I haven’t read the Bible. I don’t follow any scriptures or prescribe to any one doctrine or religion. But I was moved by the first whisper Kevin Costner/ Ray Kinsella heard in the cornfield.

If you build it

he will come

My truest understanding of God originated in this whispered line from the movie.

If you build it

he will come

To me, it means that if you work hard toward something you want, you will get the divine help of the universe, of God, of the Holy Spirit. First comes the work. The building of it. The toil. The hiccups. The frustrations that come with starting something new. But if you stick with it, keep at it, keep working toward what you want, God will step in. The right people will show up to help you. The way will be revealed. Things will start to click and work out. First the work, then God. This is my belief. I believe this with my whole heart. This is my prayer. It has never let me down. It has always held up to scrutiny. I have tried to challenge it, to turn it on its head. Never works. First the work, then God.

If you build it

he will come

I had this quote printed out and taped above my computer monitor for years. But whether it is printed doesn’t matter. It is etched on my heart and each passing year reinforces its truth.

If you build it

he will come

I had a rare night at home alone when I was in my early thirties. My husband and two small children were… I don’t even know where. It was October. I was feeling some kind of way. You know. Depleted. Hopeless. Helpless. I couldn’t have told you why. So I grabbed the thing that had always cheered me up, inspired me, helped me see the beauty in life again. Field of Dreams. I popped it into the DVD player and lay flat out on the sofa, not even caring that I was watching the movie sideways. I knew it by heart at that point. I just wanted to watch Kevin/ Ray do the crazy thing again and be rewarded for it. I needed to see that line of headlights snaking through the cornfields. He was going to build it and they were going to come. The payoff to all of his hard work. His dream coming true.

That’s a nice story right there.

But the movie played, and I was numb. And I barely took it all in. Until the part near the end where Ray’s dad steps out of the cornfield. Ray is watching from the bleachers. And he sees his dad. Really sees him as he never had before. Ray sees his dad as a young man, full of hope and promise. Before his dreams died.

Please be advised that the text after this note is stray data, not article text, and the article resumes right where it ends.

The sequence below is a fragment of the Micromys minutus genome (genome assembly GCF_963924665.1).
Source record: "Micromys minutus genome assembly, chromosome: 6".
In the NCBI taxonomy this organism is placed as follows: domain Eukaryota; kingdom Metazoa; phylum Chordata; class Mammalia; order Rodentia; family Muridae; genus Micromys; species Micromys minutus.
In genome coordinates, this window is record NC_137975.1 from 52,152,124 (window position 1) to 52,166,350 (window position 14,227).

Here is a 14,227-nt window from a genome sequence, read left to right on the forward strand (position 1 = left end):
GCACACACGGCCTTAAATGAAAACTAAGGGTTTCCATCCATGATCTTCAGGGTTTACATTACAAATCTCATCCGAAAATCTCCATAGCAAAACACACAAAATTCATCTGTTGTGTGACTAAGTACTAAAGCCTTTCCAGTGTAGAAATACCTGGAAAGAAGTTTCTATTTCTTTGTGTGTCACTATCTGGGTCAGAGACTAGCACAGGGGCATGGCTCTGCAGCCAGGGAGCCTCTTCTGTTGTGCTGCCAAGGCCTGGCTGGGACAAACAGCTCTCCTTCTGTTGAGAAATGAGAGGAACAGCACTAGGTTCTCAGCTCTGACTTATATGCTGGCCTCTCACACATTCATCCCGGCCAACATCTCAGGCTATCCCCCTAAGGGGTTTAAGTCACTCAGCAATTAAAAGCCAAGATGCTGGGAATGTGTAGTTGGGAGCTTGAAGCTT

Ray had never known that man. He knew a different, harder, damaged man as his father. But because of all of the work that Ray had done to build the baseball field, something his father also loved, he was able to connect with him in a loving way. He was able to forgive him.

I bawled my eyes out watching that scene. Before, that scene had just been a sweet game of catch between father and son before the hordes of visitors arrived. This time it hit me hard. So that’s what the movie had really been about all this time? A father and son who loved the same thing but couldn’t love each other.

If you build it

he will come

I had worked over that quote so much in my mind, trying to figure out what “he” symbolized. I knew that “he” wasn’t the White Sox. At one point, I thought “he” was “them”- the line of cars snaking through the cornfields. I had thought “he” was God, too. Turned out, “he” was just plain old “him,” his father. But he did come. He showed up. And in that moment, he was everything. And Ray forgave him. And he knew peace.

After that experience of seeing the movie in a new light, I doubled down on living out my favorite quote. My prayer. My belief system:

If you build it

he will come

I had not had a good relationship with my father for many years at that point. There were fights and tears and so much anguish on my part. But I thought that if I kept working on our relationship, trying to communicate, that eventually it would all work out. God would step in and fix it. Fix us.

If you build it

he will come

Over the next few years, I plowed the cornfields, laid out the perimeters, chalked the baselines. I planted the grass, erected the lights, and built the bleachers. It was going to be beautiful.

It never was. I built it, but he never came.

I closed the ball field five years ago. I was spent. I had done all I could do. I returned to it tentatively in different ways over the last five years, but the chalk lines had blown away. Weeds had choked out the grass. The bleachers had crumbled and the lights had burned out.

My dad died last Saturday.

I am waiting for my dad to walk out of the cornfield. I am waiting to see him in a different light. I know that forgiveness will come. I am waiting on my field of dreams. I’m waiting.

If you build it